3D Vision

NVIDIA® 3D Vision™ is a combination of stereoscopic 3D glasses and software that allows you to view many PC games, digital photographs, and video in stereoscopic 3D. NVIDIA 3D Vision requires a compatible NVIDIA graphics card, 3D Vision-ready display, and a PC running on Windows Vista or Windows 7.

3DTV Play

NVIDIA® 3DTV Play™ is software that lets you view content in stereoscopic 3D on HDMI 1.4 3D TVs. NVIDIA 3DTV Play requires a 3D Vision-ready GPU, a PC running on Windows Vista or Windows 7, and an HDMI 1.4 3D TV with compatible 3D glasses.  


analog display

Analog display refers to your CRT display, in general. The terms CRT and analog display may be used interchangeably in this guide.


A technique for diminishing jaggies – stair step-like lines that should be smooth


Control Panel (Microsoft Windows)

You can access the Windows Control Panel window by clicking Start > Settings > Control Panel from the Windows desktop taskbar.

control panel (NVIDIA display)

The NVIDIA display properties “control panel” refers to the entire NVIDIA-based window with the fly-out NVIDIA display menu containing menu options, each of which opens to a separate configuration page.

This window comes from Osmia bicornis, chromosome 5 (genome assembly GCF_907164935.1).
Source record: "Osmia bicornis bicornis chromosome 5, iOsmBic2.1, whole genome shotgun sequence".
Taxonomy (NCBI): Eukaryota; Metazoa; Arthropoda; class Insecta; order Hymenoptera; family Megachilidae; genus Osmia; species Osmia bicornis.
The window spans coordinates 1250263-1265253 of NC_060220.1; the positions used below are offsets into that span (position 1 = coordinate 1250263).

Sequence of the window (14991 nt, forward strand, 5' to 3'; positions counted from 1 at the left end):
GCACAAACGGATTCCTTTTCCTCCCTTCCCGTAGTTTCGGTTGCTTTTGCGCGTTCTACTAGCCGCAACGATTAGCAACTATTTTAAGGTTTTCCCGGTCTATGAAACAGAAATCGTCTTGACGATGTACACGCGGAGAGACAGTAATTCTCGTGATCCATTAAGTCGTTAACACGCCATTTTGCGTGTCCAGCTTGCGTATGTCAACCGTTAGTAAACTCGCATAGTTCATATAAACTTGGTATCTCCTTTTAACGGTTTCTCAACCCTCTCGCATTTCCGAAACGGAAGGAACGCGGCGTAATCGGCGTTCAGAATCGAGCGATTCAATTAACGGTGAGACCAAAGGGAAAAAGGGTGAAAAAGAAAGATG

control panel (nView Desktop Manager)

The nView Desktop Manager “control panel” refers to the entire nView Desktop Manager control panel window (tabbed style or NVIDIA menu style) from which you can configure nView Desktop Manager settings. For details, refer to the nView Desktop Manager User’s Guide for the current driver release.

nView Desktop Manager is also a clickable icon in the Windows Control Panel group of icons. When you click this icon, the nView Desktop Manager “control panel” appears.